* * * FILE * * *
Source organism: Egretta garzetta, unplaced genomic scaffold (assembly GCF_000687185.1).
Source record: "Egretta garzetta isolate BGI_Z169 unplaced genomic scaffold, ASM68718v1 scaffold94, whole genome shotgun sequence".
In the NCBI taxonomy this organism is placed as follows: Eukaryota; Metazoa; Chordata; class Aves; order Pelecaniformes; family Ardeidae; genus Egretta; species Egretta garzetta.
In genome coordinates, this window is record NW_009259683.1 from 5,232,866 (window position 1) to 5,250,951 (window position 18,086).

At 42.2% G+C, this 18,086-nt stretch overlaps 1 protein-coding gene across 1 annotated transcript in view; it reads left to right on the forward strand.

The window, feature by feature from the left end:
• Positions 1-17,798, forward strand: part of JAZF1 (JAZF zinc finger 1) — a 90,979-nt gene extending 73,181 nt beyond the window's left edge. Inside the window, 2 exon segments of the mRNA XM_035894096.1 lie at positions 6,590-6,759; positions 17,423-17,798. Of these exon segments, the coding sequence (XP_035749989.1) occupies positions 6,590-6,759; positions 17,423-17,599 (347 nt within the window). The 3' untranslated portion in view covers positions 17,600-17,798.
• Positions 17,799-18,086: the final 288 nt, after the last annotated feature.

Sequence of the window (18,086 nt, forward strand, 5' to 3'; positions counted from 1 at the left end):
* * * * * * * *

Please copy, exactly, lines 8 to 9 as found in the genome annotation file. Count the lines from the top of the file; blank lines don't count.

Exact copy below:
• Positions 17,799-18,086: the final 288 nt, after the last annotated feature.

Sequence of the window (18,086 nt, forward strand, 5' to 3'; positions counted from 1 at the left end):